As filter feeders, scallops do not require feed input, thereby posing no fishing pressure on wild stock.
Since scallops are filter feeders, there is no impact on the aquatic ecosystem. Scallops are susceptible to viral and bacterial diseases. However, disease-outbreak impacts have not been found in Japan for the last decade. No evidence of chemicals is used in the grow-out system. Scallop farming has a high-risk escape, but the ecological impact is low as the species is caught in the wild and native to the region.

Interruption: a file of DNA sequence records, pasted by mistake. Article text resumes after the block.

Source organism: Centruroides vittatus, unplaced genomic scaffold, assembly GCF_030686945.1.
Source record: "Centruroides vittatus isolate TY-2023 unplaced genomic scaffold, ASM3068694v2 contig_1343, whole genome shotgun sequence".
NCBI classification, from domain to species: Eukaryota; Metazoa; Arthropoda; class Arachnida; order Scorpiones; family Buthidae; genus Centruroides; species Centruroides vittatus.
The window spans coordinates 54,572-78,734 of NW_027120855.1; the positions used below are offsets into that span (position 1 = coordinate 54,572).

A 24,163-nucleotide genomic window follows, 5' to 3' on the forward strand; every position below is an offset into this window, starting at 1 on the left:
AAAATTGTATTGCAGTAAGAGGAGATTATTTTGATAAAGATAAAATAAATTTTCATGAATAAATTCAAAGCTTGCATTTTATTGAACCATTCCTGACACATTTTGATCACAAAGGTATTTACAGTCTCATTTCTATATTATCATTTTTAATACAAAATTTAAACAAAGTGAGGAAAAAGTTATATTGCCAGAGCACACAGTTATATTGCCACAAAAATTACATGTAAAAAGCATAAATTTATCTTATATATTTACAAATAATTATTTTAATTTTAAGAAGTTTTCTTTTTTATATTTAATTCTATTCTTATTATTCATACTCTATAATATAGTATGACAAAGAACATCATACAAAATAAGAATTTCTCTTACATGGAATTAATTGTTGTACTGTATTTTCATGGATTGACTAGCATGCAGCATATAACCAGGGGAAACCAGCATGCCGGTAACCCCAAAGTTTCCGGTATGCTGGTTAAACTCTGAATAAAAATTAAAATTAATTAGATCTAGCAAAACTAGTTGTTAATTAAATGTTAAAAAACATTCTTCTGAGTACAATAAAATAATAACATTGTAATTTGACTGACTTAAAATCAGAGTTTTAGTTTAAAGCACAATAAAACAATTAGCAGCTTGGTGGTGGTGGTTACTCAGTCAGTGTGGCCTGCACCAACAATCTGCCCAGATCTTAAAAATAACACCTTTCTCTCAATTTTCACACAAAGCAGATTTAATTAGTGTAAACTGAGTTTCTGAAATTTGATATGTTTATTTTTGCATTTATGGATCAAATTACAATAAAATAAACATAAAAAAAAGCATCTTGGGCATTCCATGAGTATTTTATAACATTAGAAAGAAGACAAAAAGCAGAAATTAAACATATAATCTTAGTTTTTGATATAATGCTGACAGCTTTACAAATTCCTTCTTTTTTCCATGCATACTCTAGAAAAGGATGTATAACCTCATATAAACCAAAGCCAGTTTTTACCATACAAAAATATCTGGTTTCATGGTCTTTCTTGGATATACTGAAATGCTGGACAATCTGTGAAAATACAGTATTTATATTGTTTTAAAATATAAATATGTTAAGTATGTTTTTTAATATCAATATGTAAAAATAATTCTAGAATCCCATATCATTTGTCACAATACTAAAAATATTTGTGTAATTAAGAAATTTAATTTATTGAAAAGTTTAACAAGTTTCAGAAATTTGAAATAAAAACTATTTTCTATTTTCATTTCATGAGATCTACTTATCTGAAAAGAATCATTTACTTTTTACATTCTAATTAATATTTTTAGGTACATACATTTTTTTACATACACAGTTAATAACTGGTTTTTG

Aquaculture activities are regulated under the Fisheries Law and administered by the Ministry of Agriculture, Forestry and Fisheries (MAFF), but are managed and controlled by Fisheries Cooperative Associations (FCAs) at a regional level. Japanese management mainly address most issues like disease control, marine spatial planning (MSP), and integrated coastal zone management (ICZM). The Japanese regulatory framework regarding scallop farming is largely effective.